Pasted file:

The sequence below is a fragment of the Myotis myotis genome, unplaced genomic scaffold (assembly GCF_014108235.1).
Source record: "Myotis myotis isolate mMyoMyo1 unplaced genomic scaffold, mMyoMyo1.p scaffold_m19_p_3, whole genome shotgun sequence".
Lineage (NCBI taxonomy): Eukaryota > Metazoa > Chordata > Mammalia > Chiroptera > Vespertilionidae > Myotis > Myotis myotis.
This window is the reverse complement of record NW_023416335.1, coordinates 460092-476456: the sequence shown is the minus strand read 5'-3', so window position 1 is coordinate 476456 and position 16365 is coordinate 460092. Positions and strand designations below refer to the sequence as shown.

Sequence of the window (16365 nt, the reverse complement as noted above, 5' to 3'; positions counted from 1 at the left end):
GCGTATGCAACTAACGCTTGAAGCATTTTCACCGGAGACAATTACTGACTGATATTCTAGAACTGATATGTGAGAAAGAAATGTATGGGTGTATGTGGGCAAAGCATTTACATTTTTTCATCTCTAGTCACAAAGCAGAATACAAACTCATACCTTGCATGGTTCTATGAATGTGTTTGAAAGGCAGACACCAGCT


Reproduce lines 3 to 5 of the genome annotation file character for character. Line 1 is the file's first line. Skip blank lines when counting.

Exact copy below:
Lineage (NCBI taxonomy): Eukaryota > Metazoa > Chordata > Mammalia > Chiroptera > Vespertilionidae > Myotis > Myotis myotis.
This window is the reverse complement of record NW_023416335.1, coordinates 460092-476456: the sequence shown is the minus strand read 5'-3', so window position 1 is coordinate 476456 and position 16365 is coordinate 460092. Positions and strand designations below refer to the sequence as shown.

Sequence of the window (16365 nt, the reverse complement as noted above, 5' to 3'; positions counted from 1 at the left end):